Some 46 percent of businesses have implemented open source software, or plan to pilot it this year, according to a Forrester Research survey of 2,200 IT executives in the UK, France, Germany, the US and Canada.
France and Germany lead the open source adoption, with 58 percent and 49 percent respectively, having implemented or planning to implement the software, Forrester stated in the ‘Open source software goes mainstream’ report. The UK is slightly behind this average, at 40 percent.
The main motivation to move to open source is cost savings, with 56 percent of respondents citing this. The “cost cutting crisis” during the recession should be seen as an opportunity to move to open source, the analyst house said.
And the planned implementation or expansion of open source software in businesses is higher than that of any other technology, including business process management, application lifecycle management and enterprise service buses.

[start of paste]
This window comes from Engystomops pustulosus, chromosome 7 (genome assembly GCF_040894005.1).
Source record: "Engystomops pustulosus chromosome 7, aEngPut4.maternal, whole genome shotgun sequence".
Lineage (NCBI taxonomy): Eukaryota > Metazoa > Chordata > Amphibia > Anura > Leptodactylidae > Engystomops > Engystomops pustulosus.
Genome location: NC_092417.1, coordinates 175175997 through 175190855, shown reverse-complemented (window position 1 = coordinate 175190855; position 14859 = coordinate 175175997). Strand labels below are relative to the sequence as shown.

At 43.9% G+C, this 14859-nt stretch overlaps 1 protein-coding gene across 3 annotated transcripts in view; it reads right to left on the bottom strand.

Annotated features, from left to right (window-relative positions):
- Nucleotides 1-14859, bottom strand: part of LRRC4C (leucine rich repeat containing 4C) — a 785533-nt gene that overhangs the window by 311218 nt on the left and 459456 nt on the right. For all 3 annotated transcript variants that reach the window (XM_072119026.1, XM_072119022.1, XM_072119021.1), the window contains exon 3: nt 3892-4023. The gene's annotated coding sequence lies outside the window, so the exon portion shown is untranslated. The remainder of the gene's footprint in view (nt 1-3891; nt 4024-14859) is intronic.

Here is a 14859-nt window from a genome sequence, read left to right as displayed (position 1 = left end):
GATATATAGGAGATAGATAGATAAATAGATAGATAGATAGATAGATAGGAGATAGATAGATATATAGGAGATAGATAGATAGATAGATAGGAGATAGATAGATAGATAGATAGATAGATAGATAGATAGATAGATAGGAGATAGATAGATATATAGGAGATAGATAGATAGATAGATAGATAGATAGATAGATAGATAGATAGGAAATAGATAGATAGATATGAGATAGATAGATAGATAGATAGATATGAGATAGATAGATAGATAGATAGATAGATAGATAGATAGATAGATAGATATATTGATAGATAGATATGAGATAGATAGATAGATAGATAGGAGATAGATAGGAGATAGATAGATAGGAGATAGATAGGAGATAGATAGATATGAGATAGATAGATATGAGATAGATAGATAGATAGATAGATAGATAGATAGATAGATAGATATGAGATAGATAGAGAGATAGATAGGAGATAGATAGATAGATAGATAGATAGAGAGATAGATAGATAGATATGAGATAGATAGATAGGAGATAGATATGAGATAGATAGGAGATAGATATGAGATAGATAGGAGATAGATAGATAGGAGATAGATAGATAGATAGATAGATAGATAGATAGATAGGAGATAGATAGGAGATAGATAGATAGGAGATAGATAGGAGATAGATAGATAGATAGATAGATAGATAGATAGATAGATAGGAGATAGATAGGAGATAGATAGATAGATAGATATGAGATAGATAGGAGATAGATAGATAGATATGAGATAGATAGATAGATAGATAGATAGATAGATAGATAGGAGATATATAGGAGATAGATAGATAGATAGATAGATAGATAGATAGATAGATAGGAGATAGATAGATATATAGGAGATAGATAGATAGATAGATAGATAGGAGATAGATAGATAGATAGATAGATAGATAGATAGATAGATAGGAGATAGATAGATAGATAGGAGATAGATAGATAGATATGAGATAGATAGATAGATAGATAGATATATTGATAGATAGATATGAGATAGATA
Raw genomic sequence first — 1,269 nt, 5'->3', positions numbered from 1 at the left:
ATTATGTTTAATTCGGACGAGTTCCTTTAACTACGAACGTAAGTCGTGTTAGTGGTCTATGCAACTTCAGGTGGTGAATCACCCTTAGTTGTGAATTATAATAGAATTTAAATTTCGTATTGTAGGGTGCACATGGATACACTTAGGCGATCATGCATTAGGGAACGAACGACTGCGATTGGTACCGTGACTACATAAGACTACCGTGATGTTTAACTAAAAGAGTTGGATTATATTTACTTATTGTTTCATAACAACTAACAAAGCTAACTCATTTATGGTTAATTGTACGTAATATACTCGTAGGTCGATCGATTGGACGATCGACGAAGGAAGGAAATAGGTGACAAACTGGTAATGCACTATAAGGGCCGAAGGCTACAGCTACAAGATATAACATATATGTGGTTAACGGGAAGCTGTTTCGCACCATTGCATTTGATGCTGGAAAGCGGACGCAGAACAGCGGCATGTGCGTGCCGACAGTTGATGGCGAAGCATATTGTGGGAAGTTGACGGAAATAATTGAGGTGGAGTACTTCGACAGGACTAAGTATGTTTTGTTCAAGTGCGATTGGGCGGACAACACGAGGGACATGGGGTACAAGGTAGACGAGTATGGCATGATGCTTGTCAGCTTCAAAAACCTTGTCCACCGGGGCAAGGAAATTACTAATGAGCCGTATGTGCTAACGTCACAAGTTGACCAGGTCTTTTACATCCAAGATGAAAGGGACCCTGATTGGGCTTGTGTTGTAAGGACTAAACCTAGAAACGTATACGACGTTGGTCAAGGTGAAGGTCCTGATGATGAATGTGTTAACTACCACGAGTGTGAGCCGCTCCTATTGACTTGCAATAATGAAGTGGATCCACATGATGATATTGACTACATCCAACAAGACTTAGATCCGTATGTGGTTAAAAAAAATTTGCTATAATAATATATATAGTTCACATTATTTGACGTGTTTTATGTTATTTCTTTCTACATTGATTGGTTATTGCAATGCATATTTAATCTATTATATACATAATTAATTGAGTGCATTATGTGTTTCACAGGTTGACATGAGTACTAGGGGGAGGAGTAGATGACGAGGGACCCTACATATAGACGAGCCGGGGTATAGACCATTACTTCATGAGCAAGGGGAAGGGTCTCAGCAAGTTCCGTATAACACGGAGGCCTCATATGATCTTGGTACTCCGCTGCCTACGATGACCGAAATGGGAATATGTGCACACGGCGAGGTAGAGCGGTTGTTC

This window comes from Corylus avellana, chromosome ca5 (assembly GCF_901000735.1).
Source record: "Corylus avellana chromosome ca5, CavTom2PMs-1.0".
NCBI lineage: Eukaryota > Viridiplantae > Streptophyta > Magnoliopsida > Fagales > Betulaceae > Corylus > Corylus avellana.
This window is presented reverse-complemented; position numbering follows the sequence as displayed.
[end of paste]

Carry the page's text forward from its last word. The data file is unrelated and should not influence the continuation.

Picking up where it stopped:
According to Jeffrey S Hammond, principal analyst at Forrester, open source software is the “primary enabler of [open source] tech populism”. As more companies use open source, more levels in the IT department will gain a “proactive handle” on managing the technology, it said.
“Banning OSS will become an increasingly untenable option,” Hammond wrote. “The net result will reset pricing expectations in development shops and tilt technology selection away from single vendor stacks toward best-of-breed solutions at commodity prices - especially at the lowest levels of the application platform stack.”
In spite of this, businesses need to beware of “uncontrolled tactical use” of open source, and instead develop “sound OSS adoption policies”, Hammond said. A third of firms said they still have no formal open source policy.
Those working in firms that have not yet adopted open source should argue for it on the basis of the current economic climate, he said.